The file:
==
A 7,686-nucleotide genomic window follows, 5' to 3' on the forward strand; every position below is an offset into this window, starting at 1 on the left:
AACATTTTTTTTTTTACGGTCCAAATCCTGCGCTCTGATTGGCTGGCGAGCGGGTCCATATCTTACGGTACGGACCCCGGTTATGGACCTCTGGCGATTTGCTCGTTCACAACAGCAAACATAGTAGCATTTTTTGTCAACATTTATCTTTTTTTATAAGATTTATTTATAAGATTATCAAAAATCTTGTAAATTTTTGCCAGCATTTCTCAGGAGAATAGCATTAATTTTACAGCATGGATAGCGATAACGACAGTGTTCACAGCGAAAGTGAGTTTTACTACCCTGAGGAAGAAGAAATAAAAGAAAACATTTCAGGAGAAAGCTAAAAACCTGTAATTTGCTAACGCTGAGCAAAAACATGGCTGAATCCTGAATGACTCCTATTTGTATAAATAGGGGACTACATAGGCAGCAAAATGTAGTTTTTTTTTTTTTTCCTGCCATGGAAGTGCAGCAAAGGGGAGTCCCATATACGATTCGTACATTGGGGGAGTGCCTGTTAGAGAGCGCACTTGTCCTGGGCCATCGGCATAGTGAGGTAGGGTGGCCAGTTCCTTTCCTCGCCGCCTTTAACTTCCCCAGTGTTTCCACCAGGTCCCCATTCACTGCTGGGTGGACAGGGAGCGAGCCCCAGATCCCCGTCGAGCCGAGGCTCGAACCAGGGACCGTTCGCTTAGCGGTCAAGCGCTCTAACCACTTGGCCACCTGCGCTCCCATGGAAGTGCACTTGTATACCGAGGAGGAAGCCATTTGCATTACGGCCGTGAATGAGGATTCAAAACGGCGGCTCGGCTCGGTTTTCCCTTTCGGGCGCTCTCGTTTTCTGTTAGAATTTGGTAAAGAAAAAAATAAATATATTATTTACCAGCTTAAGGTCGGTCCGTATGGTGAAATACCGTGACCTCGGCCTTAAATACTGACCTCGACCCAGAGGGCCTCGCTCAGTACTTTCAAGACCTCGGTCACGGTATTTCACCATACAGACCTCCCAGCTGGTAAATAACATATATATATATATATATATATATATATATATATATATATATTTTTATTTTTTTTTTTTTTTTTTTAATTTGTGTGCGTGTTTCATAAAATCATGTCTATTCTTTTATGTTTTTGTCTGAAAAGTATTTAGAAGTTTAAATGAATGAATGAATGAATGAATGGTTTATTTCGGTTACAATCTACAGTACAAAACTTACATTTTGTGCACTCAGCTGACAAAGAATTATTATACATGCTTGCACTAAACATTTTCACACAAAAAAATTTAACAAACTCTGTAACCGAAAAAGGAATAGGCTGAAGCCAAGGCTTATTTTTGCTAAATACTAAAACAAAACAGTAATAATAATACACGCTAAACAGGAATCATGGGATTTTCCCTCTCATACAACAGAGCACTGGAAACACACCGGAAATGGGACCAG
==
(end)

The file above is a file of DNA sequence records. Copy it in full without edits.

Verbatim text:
A 7,686-nucleotide genomic window follows, 5' to 3' on the forward strand; every position below is an offset into this window, starting at 1 on the left:
AACATTTTTTTTTTTACGGTCCAAATCCTGCGCTCTGATTGGCTGGCGAGCGGGTCCATATCTTACGGTACGGACCCCGGTTATGGACCTCTGGCGATTTGCTCGTTCACAACAGCAAACATAGTAGCATTTTTTGTCAACATTTATCTTTTTTTATAAGATTTATTTATAAGATTATCAAAAATCTTGTAAATTTTTGCCAGCATTTCTCAGGAGAATAGCATTAATTTTACAGCATGGATAGCGATAACGACAGTGTTCACAGCGAAAGTGAGTTTTACTACCCTGAGGAAGAAGAAATAAAAGAAAACATTTCAGGAGAAAGCTAAAAACCTGTAATTTGCTAACGCTGAGCAAAAACATGGCTGAATCCTGAATGACTCCTATTTGTATAAATAGGGGACTACATAGGCAGCAAAATGTAGTTTTTTTTTTTTTTCCTGCCATGGAAGTGCAGCAAAGGGGAGTCCCATATACGATTCGTACATTGGGGGAGTGCCTGTTAGAGAGCGCACTTGTCCTGGGCCATCGGCATAGTGAGGTAGGGTGGCCAGTTCCTTTCCTCGCCGCCTTTAACTTCCCCAGTGTTTCCACCAGGTCCCCATTCACTGCTGGGTGGACAGGGAGCGAGCCCCAGATCCCCGTCGAGCCGAGGCTCGAACCAGGGACCGTTCGCTTAGCGGTCAAGCGCTCTAACCACTTGGCCACCTGCGCTCCCATGGAAGTGCACTTGTATACCGAGGAGGAAGCCATTTGCATTACGGCCGTGAATGAGGATTCAAAACGGCGGCTCGGCTCGGTTTTCCCTTTCGGGCGCTCTCGTTTTCTGTTAGAATTTGGTAAAGAAAAAAATAAATATATTATTTACCAGCTTAAGGTCGGTCCGTATGGTGAAATACCGTGACCTCGGCCTTAAATACTGACCTCGACCCAGAGGGCCTCGCTCAGTACTTTCAAGACCTCGGTCACGGTATTTCACCATACAGACCTCCCAGCTGGTAAATAACATATATATATATATATATATATATATATATATATATATATATTTTTATTTTTTTTTTTTTTTTTTTAATTTGTGTGCGTGTTTCATAAAATCATGTCTATTCTTTTATGTTTTTGTCTGAAAAGTATTTAGAAGTTTAAATGAATGAATGAATGAATGAATGGTTTATTTCGGTTACAATCTACAGTACAAAACTTACATTTTGTGCACTCAGCTGACAAAGAATTATTATACATGCTTGCACTAAACATTTTCACACAAAAAAATTTAACAAACTCTGTAACCGAAAAAGGAATAGGCTGAAGCCAAGGCTTATTTTTGCTAAATACTAAAACAAAACAGTAATAATAATACACGCTAAACAGGAATCATGGGATTTTCCCTCTCATACAACAGAGCACTGGAAACACACCGGAAATGGGACCAG